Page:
I had the privilege of meeting Channing for the first time in real life at the Fortnight for Freedom closing mass celebrated on Independence Day last year at the National Basilica.  Not only did we attend mass together, but we ended up on the front page of The Catholic Standard, the newspaper of the Washington Archdiocese! Well, sort of:

Cover

CloseUp

It is safe to say that was one of the absolute hottest, most stifling days I can recall being out and about in the Nation’s swamp capital, but spending time with such a poised, smart, and fun-loving young woman deeply committed to her faith, was a source of great hope and inspiration, knowing that gifted and intelligent people like her are responding to the call to religious life.

Then in January of this year, I got to meet up with Channing in person again, when she returned to Washington to participate in the March for Life.  I managed to record a special segment for the Catholic Weekend show with her and over a dozen other Catholic new media users, who gathered for a meet-up at the National Gallery of Art before the March began.  You can listen to that episode here, and to see more pictures of Channing and the rest of us, here is the link to the original post.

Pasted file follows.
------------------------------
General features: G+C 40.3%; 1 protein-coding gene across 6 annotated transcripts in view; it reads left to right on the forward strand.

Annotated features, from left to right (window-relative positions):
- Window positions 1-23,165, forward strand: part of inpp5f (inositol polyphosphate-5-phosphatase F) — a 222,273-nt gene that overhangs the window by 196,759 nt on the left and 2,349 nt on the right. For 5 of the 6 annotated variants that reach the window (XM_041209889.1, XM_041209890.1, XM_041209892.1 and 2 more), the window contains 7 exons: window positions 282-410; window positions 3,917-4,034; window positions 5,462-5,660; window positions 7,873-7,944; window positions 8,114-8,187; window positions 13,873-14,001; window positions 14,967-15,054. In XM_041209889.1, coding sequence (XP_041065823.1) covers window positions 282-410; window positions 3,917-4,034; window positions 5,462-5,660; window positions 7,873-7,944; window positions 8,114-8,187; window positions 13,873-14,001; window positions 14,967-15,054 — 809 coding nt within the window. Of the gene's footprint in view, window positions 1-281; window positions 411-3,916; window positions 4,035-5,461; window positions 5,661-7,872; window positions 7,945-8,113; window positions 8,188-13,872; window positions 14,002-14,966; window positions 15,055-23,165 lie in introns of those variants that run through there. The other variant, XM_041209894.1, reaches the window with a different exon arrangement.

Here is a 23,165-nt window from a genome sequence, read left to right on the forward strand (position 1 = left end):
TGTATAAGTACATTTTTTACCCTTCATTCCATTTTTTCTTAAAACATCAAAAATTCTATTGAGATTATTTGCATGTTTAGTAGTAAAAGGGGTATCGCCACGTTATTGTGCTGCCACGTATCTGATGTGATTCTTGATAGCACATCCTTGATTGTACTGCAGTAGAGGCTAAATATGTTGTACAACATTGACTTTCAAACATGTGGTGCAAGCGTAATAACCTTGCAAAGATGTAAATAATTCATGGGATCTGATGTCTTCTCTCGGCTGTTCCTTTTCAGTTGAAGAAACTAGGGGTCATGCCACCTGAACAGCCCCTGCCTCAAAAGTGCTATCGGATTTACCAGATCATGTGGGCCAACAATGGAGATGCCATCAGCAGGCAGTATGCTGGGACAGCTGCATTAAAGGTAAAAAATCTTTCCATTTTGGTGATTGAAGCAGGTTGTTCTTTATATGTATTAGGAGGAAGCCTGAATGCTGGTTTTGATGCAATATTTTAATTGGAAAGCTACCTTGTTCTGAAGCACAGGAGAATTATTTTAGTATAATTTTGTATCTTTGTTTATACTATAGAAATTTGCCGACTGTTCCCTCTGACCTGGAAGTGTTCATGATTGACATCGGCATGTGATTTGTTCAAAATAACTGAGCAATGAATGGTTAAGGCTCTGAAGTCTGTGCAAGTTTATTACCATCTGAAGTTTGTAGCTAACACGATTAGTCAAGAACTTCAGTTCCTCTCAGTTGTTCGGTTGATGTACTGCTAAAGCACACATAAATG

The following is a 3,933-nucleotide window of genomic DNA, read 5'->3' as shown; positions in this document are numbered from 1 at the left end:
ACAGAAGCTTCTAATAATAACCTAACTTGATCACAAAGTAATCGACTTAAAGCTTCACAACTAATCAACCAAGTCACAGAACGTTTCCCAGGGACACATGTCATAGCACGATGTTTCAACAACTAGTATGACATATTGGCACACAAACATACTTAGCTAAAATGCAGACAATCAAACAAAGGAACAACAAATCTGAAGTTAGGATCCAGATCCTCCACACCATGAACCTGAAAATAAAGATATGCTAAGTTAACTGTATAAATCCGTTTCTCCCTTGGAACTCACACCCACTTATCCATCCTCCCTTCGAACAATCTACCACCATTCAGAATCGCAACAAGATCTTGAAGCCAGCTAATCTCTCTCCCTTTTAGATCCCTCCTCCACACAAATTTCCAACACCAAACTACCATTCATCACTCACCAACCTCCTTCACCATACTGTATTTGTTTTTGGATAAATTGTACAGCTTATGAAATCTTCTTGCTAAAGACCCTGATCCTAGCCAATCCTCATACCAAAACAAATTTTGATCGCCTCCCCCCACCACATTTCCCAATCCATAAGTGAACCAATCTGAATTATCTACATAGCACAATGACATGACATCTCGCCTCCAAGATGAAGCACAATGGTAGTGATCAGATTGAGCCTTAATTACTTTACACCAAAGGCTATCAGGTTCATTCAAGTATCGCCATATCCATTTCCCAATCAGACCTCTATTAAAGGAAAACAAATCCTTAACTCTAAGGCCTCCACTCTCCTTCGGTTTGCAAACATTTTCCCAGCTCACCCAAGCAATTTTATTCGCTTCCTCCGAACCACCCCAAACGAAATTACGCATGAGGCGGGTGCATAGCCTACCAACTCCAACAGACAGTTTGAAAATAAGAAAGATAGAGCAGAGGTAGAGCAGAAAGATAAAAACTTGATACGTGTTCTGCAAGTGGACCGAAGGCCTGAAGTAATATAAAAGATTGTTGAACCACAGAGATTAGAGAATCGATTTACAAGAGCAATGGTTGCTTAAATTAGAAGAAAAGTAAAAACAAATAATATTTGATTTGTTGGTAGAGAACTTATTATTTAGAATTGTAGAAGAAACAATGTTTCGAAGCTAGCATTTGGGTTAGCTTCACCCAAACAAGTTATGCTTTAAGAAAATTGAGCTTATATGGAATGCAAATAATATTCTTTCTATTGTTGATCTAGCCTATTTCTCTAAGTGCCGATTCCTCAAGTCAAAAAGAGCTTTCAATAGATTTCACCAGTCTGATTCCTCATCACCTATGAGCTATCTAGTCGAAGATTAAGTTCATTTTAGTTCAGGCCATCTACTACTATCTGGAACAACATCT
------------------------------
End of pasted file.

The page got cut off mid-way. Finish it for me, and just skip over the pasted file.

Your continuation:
Though our friendship has not been one of very long duration, Channing has always been ready with prayers, encouragement, and humor throughout.  I shall miss being able to simply type her a message and have a near-immediate response, or seeing her ask for prayer intentions for those who need them.  Indeed, I shall particularly miss having her around during those moments when I lose my temper – not an infrequent occurrence, sadly – and need a bit of perspective on how not to pummel people into the ground on social media.